Turns out, Truman, with the help of Brown, has filled in admirably. As Brown was dominating the Big 12 with his aggressive nature and playmaking, Truman was playing the role of understudy, soaking in the habits that made Brown -- now with the Baltimore Ravens -- successful.

“I’ve always been really good friends with Arthur Brown,” said Truman. “When we would have breaks we’d go back home together, train together and I learned a lot from him. His habits on and off the field, he’s a great guy to say the least. He’s always doing the right thing on and off the field and I learned a lot from him.”

The pair still talk, although just once every few weeks during the football season, but Truman considers Brown to be one reason he’s been so successful for the Wildcats. When asked the biggest thing he learned from Brown, Truman said it’s been Brown’s accountability and consistency that he has tried to mimic.

“Doing the important things right and doing things the right way and being accountable,” Truman said. “When he was here everyone counted on him to do what was expected of him and he always came though.”

Even though Truman was one of the Wildcats’ most productive players as a junior, he’s taken things to another level as a senior. The Kechi, Kansas, native is not naturally vocal as a leader but he’s become a more vocal leader during his fifth season in the program, even being voted team captain for the 2014 campaign.

“Since I’ve been here, I’ve been more of a lead by example type of guy,” Truman said. “Coming into this year, my coaches have tried to encourage me to be more of a vocal leader and I think I’ve gotten better at that. Being more vocal is important on our defense and I understood that.”

Truman rarely finds his name alongside the Big 12’s top linebackers in conversations about the conference’s top playmakers but he doesn’t seem to care. He’s more concerned about making sure the Wildcats sit atop the Big 12 standings, like they do now.

“I just try to control the things I can control,” Truman said. “I don’t try to get caught up in hype. I do what’s important to me. And what is important to me is having this football team be successful and I’ll do anything I can to make that happen.”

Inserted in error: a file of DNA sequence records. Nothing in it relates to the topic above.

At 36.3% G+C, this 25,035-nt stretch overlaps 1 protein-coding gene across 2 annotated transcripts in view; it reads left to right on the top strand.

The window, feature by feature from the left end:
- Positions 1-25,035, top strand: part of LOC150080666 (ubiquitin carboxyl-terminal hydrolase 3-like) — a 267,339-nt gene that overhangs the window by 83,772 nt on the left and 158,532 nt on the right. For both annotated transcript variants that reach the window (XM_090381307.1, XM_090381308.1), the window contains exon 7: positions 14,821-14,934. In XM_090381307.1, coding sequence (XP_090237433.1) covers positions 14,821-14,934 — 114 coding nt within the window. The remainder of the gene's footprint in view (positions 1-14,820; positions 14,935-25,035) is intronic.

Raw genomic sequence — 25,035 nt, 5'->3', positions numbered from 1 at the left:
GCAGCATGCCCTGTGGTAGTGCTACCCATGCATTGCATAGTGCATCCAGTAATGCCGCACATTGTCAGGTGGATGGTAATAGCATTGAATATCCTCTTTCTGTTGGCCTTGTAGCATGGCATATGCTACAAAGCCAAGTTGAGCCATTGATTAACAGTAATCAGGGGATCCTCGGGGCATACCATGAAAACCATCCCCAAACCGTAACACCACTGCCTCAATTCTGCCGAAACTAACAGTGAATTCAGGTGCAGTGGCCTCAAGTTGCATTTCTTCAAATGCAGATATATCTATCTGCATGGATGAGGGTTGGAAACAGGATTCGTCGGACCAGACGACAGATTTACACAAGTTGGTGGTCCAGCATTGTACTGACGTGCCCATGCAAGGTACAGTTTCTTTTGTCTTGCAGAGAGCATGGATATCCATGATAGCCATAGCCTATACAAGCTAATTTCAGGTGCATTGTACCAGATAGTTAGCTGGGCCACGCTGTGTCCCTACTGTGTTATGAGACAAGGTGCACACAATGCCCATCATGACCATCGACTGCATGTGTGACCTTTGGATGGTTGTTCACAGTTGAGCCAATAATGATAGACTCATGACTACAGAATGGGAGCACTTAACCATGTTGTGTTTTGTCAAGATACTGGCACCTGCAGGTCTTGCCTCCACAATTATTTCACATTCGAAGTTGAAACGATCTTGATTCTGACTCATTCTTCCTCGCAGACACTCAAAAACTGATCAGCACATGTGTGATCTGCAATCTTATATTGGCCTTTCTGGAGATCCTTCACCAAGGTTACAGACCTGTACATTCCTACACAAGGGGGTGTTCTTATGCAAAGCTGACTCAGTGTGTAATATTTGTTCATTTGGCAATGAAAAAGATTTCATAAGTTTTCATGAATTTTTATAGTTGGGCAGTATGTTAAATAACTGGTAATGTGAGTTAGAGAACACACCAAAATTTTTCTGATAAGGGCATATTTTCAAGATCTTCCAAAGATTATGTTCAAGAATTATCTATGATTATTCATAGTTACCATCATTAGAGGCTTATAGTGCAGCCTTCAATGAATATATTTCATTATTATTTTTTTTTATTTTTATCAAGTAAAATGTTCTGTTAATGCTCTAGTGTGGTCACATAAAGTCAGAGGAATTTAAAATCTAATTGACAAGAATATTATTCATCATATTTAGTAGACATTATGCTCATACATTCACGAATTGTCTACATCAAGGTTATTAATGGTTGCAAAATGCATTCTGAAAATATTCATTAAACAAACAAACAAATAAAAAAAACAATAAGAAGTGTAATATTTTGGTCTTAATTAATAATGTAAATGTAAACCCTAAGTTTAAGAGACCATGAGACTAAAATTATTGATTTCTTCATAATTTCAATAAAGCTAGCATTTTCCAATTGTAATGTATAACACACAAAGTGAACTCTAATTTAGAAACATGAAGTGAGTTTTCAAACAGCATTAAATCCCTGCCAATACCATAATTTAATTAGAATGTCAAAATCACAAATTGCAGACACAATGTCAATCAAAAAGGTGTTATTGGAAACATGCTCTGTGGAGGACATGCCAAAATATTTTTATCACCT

Best and worst losses for 1-loss teams 

October, 23, 2014
Oct 23
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For all of the debate about who should be ranked No. 1 among the three undefeated, power-conference teams, the far greater challenge right now when filling out a ballot is ranking the teams with one loss.

There are 15 once-beaten teams in this week's AP Top 25, and eight or nine of them could probably make a legitimate claim to being No. 4. That number of one-loss teams is sure to dwindle in the next few weeks, but there's still a good chance that the selection committee will face the difficult decision of which two or three of those teams to put into the playoff.

Obviously, there's much more to any team's résumé than a single loss, but if the BCS era is an indicator, the nature of that loss could become a major topic of discussion when distinguishing among the once-beaten teams. Perhaps that's because in a sport where there is so little common ground on which to compare top teams, having exactly one loss is the trait they all share.

So, recognizing that this could be a factor in determining which teams get into the playoff, here are the best and worst losses by current Top 25 teams that have only one defeat. The losses are ranked by Game Score, which is a metric developed by ESPN Stats & Information that takes into account quality of the opponent, location of the game, flow of the game and final score. It's important to note that opponent quality adjusts as more games are played, so these Game Scores will also change from week-to-week. (All Game Scores can be seen by clicking team links on the FPI page.)

Kickoff Show (1 ET)

October, 23, 2014
Oct 23
10:15
AM ET
Join ESPN.com reporters Edward Aschoff, Heather Dinich, Adam Rittenberg and host Chantel Jennings as the discuss who should be in the top four when the College Football Playoff committee's first rankings come out next week. They will also preview Week 9's best games and take your questions.

FORT WORTH, Texas -- A high-five, a glove, a photo, a hug, whatever. If TCU’s youngest fans want something from Horned Frogs receiver Josh Doctson, he can’t say no.

He knows what those moments mean. Ten years ago, Doctson was one of them.

He and his brother Jeremiah were proud members of the Bleacher Creatures club back then, just two of the hundreds of kids who ran onto the Amon G. Carter Stadium field each week before kickoff. For three or four years, the Doctson brothers made that dash and watched from the stands and dreamed.

"I can recall it vividly," Doctson said. "Getting on the field. The horn blowing. Sprinting as fast as we can to the other goal line. We looked forward to every Saturday. We were here every Saturday. I’m at a loss for words now when I see those kids running on the field or hanging over the railing after the game. I was in their shoes."

[+] EnlargeJosh Doctson
Matthew Emmons/USA TODAY SportsHorned Frogs receiver Josh Doctson had 225 receiving yards, including TD receptions of 77 and 84 yards, against Oklahoma State.